Editorial Board | What is an education without honesty?

Opinion by Editorial Board
March 14, 2024, 12:00 a.m.

Cheating at Stanford has become rampant in recent years. After seemingly every CS 106A exam and major assignment, students flood Fizz with posts asking how effective the CS department’s plagiarism detector is and whether they will get caught for receiving inappropriate help. Students circulate completed problem sets to copy and submit as their own work without giving credit.

It’s time for us to confront the obvious: The long-standing Honor Code, Stanford’s institutional mechanism to combat academic dishonesty, has failed. 

The Editorial Board believes that the Faculty Senate’s reinstatement of in-person proctoring is a positive step. However, proctoring alone does not address the bulk of the problem. 

The Vice Provost of Student Affairs established the Committee of 12 or “C-12” in 2022 to address the proliferation of academic dishonesty. C-12-led focus groups with students uncovered informal confessions about academic dishonesty on assignments beyond exams. Students told the committee that many violations, like plagiarism and unpermitted aid, such as unapproved cheat sheets or using the Internet — persist at Stanford.

Faculty hold the unique power to restructure courses to alleviate cheating. Upholding academic integrity is a shared responsibility between students and faculty members. Our recommendations allow faculty members to respond to cheating enabled by new technologies.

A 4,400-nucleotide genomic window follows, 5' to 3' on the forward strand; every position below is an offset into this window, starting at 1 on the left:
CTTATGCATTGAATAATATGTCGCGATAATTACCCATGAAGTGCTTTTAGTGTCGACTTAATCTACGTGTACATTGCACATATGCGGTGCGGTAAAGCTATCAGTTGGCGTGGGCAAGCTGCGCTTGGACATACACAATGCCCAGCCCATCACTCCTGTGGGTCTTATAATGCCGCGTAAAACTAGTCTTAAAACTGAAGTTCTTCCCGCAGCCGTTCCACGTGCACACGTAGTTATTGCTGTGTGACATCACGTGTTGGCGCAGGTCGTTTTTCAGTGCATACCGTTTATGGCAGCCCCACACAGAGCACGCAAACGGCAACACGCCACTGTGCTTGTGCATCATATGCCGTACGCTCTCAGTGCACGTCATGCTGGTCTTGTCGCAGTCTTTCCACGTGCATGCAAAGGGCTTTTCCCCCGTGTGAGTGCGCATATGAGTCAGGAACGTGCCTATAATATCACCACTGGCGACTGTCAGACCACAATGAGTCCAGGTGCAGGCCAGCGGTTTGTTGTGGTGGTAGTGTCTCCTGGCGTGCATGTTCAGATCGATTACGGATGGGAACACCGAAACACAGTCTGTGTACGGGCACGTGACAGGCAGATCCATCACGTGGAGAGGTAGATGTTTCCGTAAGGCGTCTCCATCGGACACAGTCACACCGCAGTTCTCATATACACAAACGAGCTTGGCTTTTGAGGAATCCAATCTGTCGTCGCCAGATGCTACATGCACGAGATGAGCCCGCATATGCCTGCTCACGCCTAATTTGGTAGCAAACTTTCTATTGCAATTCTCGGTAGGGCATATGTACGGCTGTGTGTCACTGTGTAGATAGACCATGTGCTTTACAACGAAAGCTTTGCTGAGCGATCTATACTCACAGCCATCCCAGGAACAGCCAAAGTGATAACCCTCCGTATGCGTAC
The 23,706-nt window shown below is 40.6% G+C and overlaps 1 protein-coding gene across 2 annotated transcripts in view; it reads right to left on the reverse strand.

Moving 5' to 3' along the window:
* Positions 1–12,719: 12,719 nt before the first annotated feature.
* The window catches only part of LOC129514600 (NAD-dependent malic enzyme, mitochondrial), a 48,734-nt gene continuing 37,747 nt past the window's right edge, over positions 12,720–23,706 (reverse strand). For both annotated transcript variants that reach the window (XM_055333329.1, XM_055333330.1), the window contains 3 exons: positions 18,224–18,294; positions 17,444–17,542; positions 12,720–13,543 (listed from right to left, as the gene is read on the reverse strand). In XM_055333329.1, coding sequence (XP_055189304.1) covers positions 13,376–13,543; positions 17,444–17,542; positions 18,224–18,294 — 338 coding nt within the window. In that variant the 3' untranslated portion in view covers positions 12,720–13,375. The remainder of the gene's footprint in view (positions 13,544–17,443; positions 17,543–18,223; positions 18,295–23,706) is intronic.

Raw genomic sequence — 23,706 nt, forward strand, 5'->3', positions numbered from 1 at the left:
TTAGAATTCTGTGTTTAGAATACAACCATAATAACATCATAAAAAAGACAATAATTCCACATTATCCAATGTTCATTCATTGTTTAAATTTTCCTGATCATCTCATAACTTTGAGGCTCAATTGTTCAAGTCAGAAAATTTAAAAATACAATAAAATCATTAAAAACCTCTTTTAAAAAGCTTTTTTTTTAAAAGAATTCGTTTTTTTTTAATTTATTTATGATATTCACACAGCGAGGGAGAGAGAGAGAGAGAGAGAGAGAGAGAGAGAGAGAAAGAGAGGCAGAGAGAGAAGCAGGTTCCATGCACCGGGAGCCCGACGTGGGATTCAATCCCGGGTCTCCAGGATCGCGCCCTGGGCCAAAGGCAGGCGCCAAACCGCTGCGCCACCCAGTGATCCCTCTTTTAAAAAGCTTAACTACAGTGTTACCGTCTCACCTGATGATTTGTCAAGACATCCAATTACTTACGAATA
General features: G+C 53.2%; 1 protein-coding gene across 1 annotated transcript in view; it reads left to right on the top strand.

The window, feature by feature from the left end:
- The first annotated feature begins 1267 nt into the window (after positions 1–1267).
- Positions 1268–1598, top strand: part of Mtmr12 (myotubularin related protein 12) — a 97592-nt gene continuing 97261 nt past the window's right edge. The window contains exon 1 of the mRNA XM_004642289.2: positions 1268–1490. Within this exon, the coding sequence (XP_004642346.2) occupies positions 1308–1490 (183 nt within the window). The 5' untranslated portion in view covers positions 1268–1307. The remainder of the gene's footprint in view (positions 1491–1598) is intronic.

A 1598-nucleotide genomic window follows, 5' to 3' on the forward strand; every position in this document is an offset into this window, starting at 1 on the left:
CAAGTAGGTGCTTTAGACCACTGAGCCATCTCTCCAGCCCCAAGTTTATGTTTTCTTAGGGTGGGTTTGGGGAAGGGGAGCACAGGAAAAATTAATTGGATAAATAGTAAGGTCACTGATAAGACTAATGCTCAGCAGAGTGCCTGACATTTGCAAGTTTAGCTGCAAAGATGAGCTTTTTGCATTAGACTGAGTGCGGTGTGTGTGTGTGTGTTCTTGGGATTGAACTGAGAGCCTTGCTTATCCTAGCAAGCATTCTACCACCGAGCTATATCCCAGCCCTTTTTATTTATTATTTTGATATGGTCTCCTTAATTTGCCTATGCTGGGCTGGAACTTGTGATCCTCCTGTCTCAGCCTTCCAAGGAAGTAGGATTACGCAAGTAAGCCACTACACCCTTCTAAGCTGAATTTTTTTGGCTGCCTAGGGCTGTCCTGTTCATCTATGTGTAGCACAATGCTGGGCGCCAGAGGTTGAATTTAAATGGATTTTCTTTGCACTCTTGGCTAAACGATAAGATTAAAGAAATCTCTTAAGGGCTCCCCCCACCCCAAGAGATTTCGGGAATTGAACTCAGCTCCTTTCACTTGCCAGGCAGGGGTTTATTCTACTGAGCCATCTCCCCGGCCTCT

To understand why this burden falls on faculty, we must consider how the Honor Code and student behavior have evolved. 

How did we get here? 

The Honor Code was established in 1921 and maintained its stance on proctoring until 2023. Prior to 2023, it compelled faculty to create “confidence in the honor of its students by refraining from proctoring examinations.” In turn, students assumed the responsibility to monitor and report violations by their peers. 

Students, however, have failed their side of the bargain. Out of the 720 total Honor Code violations reported between 2018-2021, only two came from students. In the past three years Honor Code violations have increased: 136 in 2018-19, 191 in 2019-20, and 393 in 2020-21. 

Largely in response to this trend, the C-12 proposed changes to the Honor Code last May to allow in-person proctoring, reversing a longstanding norm. These changes triggered a torrent of student dismay and anger. 

It is clear to us, a year after the Faculty Senate’s decision, that the proctoring policy would simply put a bandage over one wound, while more nebulous, common forms of cheating fester.

Why has cheating become such a widespread issue at Stanford? 

Certainly, there are substantial incentives to cheat; one factor is post-graduation opportunities. Whether it be graduate school or an interview at McKinsey, each seems to sport a daunting GPA cutoff, and students may feel tempted to use any means to keep those doors open — a pressure acknowledged by the C-12. 

When cheating becomes a widespread campus norm, the stigma attached to academic dishonesty erodes. Cheating becomes viewed as acceptable — or even necessary — to achieve success amid students who also cheat to stay afloat. Students may assume when exam scores are curved up, they are disadvantaged when they don’t cheat.

Furthermore, grade inflation contributes to an environment where an A is the expectation, and less is failure.